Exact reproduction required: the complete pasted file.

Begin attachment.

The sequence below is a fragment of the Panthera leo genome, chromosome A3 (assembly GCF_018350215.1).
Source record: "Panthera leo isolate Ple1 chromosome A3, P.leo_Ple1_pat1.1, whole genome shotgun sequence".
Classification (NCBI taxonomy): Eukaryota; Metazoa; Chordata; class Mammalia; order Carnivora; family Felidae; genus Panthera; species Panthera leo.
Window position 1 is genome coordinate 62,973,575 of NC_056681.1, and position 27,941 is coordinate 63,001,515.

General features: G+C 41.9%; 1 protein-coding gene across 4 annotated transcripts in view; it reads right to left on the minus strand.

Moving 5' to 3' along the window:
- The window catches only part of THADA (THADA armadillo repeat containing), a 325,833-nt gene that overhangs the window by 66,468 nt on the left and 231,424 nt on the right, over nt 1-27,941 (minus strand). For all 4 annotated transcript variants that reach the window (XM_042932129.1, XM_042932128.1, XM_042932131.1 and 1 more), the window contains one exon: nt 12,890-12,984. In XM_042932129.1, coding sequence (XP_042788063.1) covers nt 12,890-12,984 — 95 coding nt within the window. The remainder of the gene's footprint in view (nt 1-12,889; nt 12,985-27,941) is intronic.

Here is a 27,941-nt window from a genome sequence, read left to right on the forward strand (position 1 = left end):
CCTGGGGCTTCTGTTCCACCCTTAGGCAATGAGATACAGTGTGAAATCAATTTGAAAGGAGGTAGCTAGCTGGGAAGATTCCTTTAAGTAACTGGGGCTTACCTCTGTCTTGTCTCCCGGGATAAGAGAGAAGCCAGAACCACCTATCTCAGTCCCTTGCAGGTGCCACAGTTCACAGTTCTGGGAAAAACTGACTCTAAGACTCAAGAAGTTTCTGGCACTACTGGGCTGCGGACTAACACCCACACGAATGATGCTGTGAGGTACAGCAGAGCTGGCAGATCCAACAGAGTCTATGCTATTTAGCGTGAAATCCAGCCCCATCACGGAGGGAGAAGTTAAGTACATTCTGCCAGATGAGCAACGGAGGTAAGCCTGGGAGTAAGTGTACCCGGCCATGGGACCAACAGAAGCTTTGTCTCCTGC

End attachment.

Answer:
The sequence below is a fragment of the Panthera leo genome, chromosome A3 (assembly GCF_018350215.1).
Source record: "Panthera leo isolate Ple1 chromosome A3, P.leo_Ple1_pat1.1, whole genome shotgun sequence".
Classification (NCBI taxonomy): Eukaryota; Metazoa; Chordata; class Mammalia; order Carnivora; family Felidae; genus Panthera; species Panthera leo.
Window position 1 is genome coordinate 62,973,575 of NC_056681.1, and position 27,941 is coordinate 63,001,515.

General features: G+C 41.9%; 1 protein-coding gene across 4 annotated transcripts in view; it reads right to left on the minus strand.

Moving 5' to 3' along the window:
- The window catches only part of THADA (THADA armadillo repeat containing), a 325,833-nt gene that overhangs the window by 66,468 nt on the left and 231,424 nt on the right, over nt 1-27,941 (minus strand). For all 4 annotated transcript variants that reach the window (XM_042932129.1, XM_042932128.1, XM_042932131.1 and 1 more), the window contains one exon: nt 12,890-12,984. In XM_042932129.1, coding sequence (XP_042788063.1) covers nt 12,890-12,984 — 95 coding nt within the window. The remainder of the gene's footprint in view (nt 1-12,889; nt 12,985-27,941) is intronic.

Here is a 27,941-nt window from a genome sequence, read left to right on the forward strand (position 1 = left end):
CCTGGGGCTTCTGTTCCACCCTTAGGCAATGAGATACAGTGTGAAATCAATTTGAAAGGAGGTAGCTAGCTGGGAAGATTCCTTTAAGTAACTGGGGCTTACCTCTGTCTTGTCTCCCGGGATAAGAGAGAAGCCAGAACCACCTATCTCAGTCCCTTGCAGGTGCCACAGTTCACAGTTCTGGGAAAAACTGACTCTAAGACTCAAGAAGTTTCTGGCACTACTGGGCTGCGGACTAACACCCACACGAATGATGCTGTGAGGTACAGCAGAGCTGGCAGATCCAACAGAGTCTATGCTATTTAGCGTGAAATCCAGCCCCATCACGGAGGGAGAAGTTAAGTACATTCTGCCAGATGAGCAACGGAGGTAAGCCTGGGAGTAAGTGTACCCGGCCATGGGACCAACAGAAGCTTTGTCTCCTGC